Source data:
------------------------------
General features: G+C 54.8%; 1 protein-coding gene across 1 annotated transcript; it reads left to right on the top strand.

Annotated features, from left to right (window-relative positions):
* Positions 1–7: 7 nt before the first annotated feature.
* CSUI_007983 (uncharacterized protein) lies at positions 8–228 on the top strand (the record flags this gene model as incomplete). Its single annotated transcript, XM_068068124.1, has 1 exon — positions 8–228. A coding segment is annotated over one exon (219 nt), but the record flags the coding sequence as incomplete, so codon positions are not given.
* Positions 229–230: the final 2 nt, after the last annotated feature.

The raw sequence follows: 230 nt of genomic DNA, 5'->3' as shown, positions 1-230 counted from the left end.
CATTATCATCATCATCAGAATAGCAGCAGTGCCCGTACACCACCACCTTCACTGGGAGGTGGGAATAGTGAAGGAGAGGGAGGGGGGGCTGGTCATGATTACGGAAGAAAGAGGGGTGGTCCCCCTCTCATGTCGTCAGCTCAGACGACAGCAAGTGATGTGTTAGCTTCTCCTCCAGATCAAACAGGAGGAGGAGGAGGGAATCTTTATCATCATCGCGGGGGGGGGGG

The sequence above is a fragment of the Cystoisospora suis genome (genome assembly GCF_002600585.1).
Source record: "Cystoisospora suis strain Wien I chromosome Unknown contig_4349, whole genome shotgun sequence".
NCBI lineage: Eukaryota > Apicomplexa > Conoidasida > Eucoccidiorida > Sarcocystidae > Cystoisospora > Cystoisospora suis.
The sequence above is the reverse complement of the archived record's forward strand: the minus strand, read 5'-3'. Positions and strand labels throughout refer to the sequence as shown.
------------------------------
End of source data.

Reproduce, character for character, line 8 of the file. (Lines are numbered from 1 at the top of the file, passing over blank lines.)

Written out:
The sequence above is a fragment of the Cystoisospora suis genome (genome assembly GCF_002600585.1).